The government programme to roll out superfast broadband to 90% of the population is running late and lacks strong competition to protect public value, the National Audit Office has reported.
The government has already announced that superfast broadband will reach 95% of the population by 2017, two years after the original target of reaching 90% by 2015.
Just nine out of 44 local projects are expected to reach the original target, according to the NAO report, with the delay partly attributed to the EU State Aid process taking six months longer than expected.
The NAO also said that competition among suppliers had been "limited", leaving BT as the only active participant and expected to win all 44 local projects.
It warned that the Department for Culture, Media and Sport had "secured only limited transparency" over the costs in BT's bids.
And it said the DCMS now expected BT to provide just 23% of the overall projected funding of £1.5 billion, some £207 million less than expected.
– Amyas Morse, head of the National Audit Office
"The rural broadband project is moving forward late and without the benefit of strong competition to protect public value.
"For this we will have to rely on the department's active use of the controls it has negotiated and strong supervision by Ofcom."
A BT spokesman said: "BT's fibre programme has been one of the most efficient in the world with the company going further and faster than industry experts thought possible.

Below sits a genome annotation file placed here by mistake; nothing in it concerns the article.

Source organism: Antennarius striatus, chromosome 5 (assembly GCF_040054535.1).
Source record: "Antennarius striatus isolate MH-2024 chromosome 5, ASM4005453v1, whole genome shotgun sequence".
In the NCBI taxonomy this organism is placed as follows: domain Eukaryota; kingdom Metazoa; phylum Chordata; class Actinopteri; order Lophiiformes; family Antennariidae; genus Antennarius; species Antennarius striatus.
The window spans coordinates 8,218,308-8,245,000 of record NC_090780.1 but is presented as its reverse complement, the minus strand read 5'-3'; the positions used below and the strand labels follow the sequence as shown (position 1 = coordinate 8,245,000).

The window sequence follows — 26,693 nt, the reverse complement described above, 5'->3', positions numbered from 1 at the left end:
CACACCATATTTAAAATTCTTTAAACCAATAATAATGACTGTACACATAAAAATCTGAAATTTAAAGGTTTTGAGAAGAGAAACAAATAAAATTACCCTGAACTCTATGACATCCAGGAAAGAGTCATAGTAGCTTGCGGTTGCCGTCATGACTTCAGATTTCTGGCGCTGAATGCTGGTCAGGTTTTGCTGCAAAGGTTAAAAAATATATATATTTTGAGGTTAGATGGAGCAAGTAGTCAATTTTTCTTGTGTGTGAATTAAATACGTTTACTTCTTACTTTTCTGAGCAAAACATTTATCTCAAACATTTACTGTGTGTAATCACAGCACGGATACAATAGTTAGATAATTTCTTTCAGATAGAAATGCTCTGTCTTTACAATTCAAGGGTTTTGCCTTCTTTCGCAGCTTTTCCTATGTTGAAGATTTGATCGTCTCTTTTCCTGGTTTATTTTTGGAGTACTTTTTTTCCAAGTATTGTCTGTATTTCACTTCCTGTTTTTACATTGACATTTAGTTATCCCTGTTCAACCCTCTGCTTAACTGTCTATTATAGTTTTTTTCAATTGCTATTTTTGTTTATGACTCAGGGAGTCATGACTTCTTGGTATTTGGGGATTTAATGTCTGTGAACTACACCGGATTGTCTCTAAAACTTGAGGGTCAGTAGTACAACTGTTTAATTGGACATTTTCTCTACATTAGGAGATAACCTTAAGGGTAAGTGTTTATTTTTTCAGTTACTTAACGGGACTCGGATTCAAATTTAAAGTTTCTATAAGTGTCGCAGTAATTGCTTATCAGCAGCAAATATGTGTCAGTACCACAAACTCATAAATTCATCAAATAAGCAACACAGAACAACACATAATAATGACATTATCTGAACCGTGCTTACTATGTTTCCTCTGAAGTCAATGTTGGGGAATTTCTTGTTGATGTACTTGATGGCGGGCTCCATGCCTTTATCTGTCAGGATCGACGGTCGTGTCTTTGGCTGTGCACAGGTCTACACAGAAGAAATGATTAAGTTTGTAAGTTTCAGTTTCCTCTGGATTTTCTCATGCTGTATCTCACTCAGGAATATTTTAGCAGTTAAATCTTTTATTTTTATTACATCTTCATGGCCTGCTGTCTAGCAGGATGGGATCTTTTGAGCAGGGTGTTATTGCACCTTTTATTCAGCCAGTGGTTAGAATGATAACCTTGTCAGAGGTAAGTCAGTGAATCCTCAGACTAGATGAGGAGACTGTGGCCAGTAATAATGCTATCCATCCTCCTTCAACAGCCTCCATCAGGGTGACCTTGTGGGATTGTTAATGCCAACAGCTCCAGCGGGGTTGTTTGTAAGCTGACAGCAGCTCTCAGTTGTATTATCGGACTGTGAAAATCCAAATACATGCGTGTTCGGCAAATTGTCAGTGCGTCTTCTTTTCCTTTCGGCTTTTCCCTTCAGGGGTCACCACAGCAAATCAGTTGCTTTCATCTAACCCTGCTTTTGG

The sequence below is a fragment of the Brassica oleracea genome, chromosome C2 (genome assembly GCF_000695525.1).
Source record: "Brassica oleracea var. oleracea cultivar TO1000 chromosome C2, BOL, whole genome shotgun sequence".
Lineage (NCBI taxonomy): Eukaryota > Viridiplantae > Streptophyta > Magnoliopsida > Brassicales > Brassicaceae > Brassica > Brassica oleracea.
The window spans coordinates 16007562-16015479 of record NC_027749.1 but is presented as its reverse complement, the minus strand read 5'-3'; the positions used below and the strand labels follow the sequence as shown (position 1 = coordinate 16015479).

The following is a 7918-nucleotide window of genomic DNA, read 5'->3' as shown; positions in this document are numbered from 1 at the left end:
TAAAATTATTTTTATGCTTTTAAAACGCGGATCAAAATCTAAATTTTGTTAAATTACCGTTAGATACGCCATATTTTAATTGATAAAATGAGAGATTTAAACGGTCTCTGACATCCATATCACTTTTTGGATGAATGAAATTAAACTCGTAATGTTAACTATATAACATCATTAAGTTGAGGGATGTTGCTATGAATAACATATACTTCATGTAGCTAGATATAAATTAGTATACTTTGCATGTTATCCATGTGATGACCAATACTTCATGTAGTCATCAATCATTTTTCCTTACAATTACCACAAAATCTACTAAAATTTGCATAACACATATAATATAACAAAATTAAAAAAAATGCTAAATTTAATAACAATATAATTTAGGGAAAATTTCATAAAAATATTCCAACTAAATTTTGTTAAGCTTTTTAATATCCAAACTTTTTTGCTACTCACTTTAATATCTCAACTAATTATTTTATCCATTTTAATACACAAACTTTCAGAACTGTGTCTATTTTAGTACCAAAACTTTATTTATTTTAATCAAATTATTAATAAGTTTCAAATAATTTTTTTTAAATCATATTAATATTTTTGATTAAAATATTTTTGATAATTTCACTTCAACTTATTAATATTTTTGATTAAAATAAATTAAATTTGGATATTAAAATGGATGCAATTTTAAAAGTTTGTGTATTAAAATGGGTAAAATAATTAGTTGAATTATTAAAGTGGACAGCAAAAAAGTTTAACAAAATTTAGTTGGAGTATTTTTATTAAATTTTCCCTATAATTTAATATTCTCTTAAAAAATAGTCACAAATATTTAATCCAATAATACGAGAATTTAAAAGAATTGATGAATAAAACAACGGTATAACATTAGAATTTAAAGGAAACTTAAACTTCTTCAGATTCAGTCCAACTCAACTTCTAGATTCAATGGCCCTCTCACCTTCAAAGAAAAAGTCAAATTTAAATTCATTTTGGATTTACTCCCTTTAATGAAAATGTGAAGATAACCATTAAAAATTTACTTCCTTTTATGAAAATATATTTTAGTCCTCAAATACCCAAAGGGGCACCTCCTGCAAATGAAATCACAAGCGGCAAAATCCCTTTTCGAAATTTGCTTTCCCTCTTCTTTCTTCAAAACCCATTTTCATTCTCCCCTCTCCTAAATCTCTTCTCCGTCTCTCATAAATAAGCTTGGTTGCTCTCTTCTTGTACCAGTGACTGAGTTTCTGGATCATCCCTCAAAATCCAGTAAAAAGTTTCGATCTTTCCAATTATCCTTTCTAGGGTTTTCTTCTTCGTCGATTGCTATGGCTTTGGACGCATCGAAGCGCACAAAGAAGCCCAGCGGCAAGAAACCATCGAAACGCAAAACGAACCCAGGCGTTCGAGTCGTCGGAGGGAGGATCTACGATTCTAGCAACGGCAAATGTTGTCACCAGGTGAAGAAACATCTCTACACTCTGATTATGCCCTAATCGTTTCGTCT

"BT has applied these cost efficiencies to its Broadband Delivery UK work and so the company is delivering excellent value for money.
"There was strong competition when prices were set at the start of the process and that has ensured counties have benefited from the best possible terms.
"Deploying fibre broadband is an expensive long-term business and so it was no surprise that others dropped out as the going got tough.
– Margaret Hodge MP, Chair of Public Accounts Committee
"The DCMS has not had a good enough grip on its rural broadband programme. The programme won't now be delivered until March 2017, nearly two years late."
Communications minister Ed Vaizey said the Government had "under-promised and are going to over-deliver" on the broadband programme, because it will connect 92% of homes on a budget originally intended to reach 90%.
Mr Vaizey told BBC Radio 4's Today: "We said we would do it by 2015. By the end of 2015, we will have delivered to 88%. By early 2016, we'll get to 90%, and by the end of the programme we will get to 92%.
"BT is delivering the fastest roll-out of superfast broadband anywhere in the world, with 100,000 premises being passed every week. Its commercial roll-out is 18 months ahead of schedule.
"With our own programme, we are going to exceed our target of 90%, we are going to get to 92% and we are investing an additional #250 million, which will get us to at least 95%."